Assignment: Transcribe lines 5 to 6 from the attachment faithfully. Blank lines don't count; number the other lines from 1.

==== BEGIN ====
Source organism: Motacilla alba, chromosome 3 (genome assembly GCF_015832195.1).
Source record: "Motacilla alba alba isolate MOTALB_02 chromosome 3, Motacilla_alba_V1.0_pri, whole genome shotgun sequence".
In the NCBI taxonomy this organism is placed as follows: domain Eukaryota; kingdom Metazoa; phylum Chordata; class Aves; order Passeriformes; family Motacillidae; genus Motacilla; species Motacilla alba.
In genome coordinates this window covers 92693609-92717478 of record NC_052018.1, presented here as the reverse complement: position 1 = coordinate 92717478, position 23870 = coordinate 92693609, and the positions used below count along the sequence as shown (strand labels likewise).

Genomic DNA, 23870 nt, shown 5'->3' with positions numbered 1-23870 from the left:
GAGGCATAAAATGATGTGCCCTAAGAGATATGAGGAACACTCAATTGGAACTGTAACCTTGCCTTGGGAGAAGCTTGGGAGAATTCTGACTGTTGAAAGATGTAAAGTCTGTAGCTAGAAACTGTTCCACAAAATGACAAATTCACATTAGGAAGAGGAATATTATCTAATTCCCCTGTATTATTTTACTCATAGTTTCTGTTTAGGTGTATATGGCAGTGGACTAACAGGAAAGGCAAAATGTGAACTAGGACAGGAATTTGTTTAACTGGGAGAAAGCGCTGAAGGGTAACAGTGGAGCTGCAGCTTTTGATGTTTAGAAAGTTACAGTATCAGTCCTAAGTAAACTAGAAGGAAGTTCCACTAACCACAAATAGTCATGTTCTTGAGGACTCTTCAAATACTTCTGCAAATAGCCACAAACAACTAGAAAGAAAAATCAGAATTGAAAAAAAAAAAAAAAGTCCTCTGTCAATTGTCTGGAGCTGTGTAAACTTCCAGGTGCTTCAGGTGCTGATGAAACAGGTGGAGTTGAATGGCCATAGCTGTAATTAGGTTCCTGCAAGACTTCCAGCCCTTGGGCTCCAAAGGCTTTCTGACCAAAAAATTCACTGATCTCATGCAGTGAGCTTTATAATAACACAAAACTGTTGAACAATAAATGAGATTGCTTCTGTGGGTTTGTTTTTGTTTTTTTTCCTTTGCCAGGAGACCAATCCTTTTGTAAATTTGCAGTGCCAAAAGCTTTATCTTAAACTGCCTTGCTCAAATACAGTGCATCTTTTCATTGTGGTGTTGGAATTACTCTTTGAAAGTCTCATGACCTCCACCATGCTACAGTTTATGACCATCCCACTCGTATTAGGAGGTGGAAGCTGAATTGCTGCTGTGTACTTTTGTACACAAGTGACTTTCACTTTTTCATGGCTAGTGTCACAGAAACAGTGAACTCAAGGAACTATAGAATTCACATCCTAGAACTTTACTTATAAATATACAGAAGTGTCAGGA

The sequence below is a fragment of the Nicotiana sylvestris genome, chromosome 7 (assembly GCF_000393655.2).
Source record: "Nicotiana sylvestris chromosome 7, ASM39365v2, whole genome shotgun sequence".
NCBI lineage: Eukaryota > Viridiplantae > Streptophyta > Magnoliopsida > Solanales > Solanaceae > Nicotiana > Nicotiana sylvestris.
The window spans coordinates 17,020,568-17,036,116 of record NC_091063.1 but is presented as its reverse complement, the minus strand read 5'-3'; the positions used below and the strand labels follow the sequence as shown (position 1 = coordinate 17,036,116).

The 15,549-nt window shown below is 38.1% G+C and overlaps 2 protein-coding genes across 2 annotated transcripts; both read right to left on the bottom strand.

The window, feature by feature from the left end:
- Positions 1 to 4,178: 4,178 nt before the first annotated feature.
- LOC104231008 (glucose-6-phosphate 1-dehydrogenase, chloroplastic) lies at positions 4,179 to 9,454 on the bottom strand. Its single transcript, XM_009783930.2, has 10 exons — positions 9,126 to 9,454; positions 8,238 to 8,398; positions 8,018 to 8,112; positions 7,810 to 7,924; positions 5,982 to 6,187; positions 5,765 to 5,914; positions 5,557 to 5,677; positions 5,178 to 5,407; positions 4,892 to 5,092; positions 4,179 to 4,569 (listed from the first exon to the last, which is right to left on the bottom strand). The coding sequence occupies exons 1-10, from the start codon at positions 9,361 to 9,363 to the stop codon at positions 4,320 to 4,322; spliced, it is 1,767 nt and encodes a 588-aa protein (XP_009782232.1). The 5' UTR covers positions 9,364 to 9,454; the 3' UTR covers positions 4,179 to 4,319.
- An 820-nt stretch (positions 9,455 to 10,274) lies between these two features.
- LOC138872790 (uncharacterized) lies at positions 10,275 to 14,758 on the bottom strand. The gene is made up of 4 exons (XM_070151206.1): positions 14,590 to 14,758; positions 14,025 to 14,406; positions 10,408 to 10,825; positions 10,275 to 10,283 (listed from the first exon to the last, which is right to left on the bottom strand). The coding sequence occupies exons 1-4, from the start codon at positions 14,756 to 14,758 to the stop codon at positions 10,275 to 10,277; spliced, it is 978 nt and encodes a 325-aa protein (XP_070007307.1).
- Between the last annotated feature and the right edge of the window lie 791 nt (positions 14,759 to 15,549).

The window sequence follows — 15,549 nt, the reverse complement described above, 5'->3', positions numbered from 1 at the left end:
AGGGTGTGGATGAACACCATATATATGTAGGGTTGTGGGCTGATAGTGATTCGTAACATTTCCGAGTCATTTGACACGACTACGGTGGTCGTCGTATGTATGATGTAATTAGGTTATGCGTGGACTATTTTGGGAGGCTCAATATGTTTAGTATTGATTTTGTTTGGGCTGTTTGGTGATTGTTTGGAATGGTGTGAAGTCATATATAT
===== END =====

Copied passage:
Genomic DNA, 23870 nt, shown 5'->3' with positions numbered 1-23870 from the left:
GAGGCATAAAATGATGTGCCCTAAGAGATATGAGGAACACTCAATTGGAACTGTAACCTTGCCTTGGGAGAAGCTTGGGAGAATTCTGACTGTTGAAAGATGTAAAGTCTGTAGCTAGAAACTGTTCCACAAAATGACAAATTCACATTAGGAAGAGGAATATTATCTAATTCCCCTGTATTATTTTACTCATAGTTTCTGTTTAGGTGTATATGGCAGTGGACTAACAGGAAAGGCAAAATGTGAACTAGGACAGGAATTTGTTTAACTGGGAGAAAGCGCTGAAGGGTAACAGTGGAGCTGCAGCTTTTGATGTTTAGAAAGTTACAGTATCAGTCCTAAGTAAACTAGAAGGAAGTTCCACTAACCACAAATAGTCATGTTCTTGAGGACTCTTCAAATACTTCTGCAAATAGCCACAAACAACTAGAAAGAAAAATCAGAATTGAAAAAAAAAAAAAAAGTCCTCTGTCAATTGTCTGGAGCTGTGTAAACTTCCAGGTGCTTCAGGTGCTGATGAAACAGGTGGAGTTGAATGGCCATAGCTGTAATTAGGTTCCTGCAAGACTTCCAGCCCTTGGGCTCCAAAGGCTTTCTGACCAAAAAATTCACTGATCTCATGCAGTGAGCTTTATAATAACACAAAACTGTTGAACAATAAATGAGATTGCTTCTGTGGGTTTGTTTTTGTTTTTTTTCCTTTGCCAGGAGACCAATCCTTTTGTAAATTTGCAGTGCCAAAAGCTTTATCTTAAACTGCCTTGCTCAAATACAGTGCATCTTTTCATTGTGGTGTTGGAATTACTCTTTGAAAGTCTCATGACCTCCACCATGCTACAGTTTATGACCATCCCACTCGTATTAGGAGGTGGAAGCTGAATTGCTGCTGTGTACTTTTGTACACAAGTGACTTTCACTTTTTCATGGCTAGTGTCACAGAAACAGTGAACTCAAGGAACTATAGAATTCACATCCTAGAACTTTACTTATAAATATACAGAAGTGTCAGGA